The biblical definition of being human is that being uniquely created in the image of God–that being possessing a soul. Physical appearance and physical characteristics are not part of the biblical definition. The indicator of being created in the image of God is how those spiritual characteristics are expressed. Worship, artistic creation, the use of symbolism, musical creation, and the ability to feel guilt and sympathy are leading indicators.

The media has portrayed the Neandertals as prehumans. Because they were bulky and jut-jawed they seem to fit the picture of prehuman cavemen. Movies have portrayed them as brutes lacking human characteristics. We have maintained for many years that the Neandertals were a race of humans. Recent genetic studies have shown Neandertal genes in the modern human population.

Recently researchers found artwork in three Spanish caves that are attributed to the Neandertals because they predate the time when other races of humans, such as Cromagnons, came to the area. Dr. Francesco d’Errico who has been studying the evidence for Neandertal artwork in the caves says, “Neandertals took modern humans into caves and showed them how to paint.”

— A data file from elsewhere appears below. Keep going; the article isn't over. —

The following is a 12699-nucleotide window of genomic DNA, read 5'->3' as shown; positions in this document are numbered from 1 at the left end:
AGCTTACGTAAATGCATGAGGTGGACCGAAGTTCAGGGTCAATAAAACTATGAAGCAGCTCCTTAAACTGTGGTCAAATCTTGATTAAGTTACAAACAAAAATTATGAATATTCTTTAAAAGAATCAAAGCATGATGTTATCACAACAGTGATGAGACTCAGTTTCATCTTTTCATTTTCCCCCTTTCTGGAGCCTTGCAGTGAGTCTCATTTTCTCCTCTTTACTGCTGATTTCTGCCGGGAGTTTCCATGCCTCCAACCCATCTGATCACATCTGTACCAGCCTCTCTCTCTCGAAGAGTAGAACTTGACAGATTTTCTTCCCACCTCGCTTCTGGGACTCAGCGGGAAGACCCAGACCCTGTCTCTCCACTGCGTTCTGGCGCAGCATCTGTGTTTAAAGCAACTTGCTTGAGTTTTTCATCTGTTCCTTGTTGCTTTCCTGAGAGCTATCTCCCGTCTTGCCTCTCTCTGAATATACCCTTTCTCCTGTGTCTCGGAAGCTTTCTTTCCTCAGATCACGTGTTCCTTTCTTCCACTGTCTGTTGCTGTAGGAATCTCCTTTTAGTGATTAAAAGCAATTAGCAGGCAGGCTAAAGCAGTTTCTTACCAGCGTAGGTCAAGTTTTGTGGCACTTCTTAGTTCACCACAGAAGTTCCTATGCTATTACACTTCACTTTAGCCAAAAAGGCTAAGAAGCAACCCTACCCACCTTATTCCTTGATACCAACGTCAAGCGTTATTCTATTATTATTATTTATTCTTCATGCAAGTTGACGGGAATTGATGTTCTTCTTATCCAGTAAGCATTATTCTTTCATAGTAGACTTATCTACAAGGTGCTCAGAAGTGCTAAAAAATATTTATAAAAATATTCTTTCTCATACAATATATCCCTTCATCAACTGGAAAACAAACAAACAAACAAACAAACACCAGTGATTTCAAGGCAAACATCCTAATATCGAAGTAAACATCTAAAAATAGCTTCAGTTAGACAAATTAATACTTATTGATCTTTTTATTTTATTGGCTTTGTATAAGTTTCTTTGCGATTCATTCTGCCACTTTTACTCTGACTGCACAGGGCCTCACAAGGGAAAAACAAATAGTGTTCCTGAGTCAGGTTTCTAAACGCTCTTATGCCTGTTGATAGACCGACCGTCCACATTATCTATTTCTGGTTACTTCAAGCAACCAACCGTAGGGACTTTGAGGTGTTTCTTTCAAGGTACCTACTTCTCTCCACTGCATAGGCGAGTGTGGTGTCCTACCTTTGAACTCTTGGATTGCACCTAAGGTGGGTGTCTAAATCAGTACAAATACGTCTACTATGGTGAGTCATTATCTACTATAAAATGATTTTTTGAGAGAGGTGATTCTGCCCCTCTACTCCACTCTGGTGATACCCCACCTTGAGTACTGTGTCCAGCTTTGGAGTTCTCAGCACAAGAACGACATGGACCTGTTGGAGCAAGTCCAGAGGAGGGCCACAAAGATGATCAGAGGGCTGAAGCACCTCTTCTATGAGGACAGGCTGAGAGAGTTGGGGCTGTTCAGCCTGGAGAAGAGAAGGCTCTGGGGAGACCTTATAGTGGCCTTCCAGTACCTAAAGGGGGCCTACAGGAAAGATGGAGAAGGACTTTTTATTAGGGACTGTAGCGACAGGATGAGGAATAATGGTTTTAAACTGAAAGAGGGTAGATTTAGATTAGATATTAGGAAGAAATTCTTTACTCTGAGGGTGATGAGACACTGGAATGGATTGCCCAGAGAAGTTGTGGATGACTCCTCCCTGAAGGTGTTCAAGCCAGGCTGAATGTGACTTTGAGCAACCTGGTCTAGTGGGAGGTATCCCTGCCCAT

The Bible tells us that God created humans in His image. We don’t know when that took place, or how far and how quickly the descendants of Adam and Eve moved out across the Earth. God designed humans to adapt to all kinds of environments, and climatic stresses led to racial variations. The Bible’s statement that “God has made of one blood all nations of men to dwell upon the face of the Earth” is supported by every evidence we have available. However, while being human, our capacity to act like animals and not express our likeness to God’s image cannot be denied.
–John N. Clayton © 2018

Data from Science News, March 17, 2018 page 6.

Alcohol and Dementia

Alcohol and Dementia
“Heavy drinking takes an irreversible, long-term toll on the brain, increasing the risk of all forms of dementia.” That is the conclusion of an exhaustive study of alcohol and dementia. The study involved more than a million adults diagnosed with dementia from 2008 to 2013.

Nearly 60% of early-onset dementia cases were associated with alcohol-related brain damage. Alcohol is toxic to brain cells and reduces blood flow to the brain. People who are intoxicated have literally poisoned themselves. The radical increase in dementia in many forms in our culture is a consequence of the persistent use of alcohol.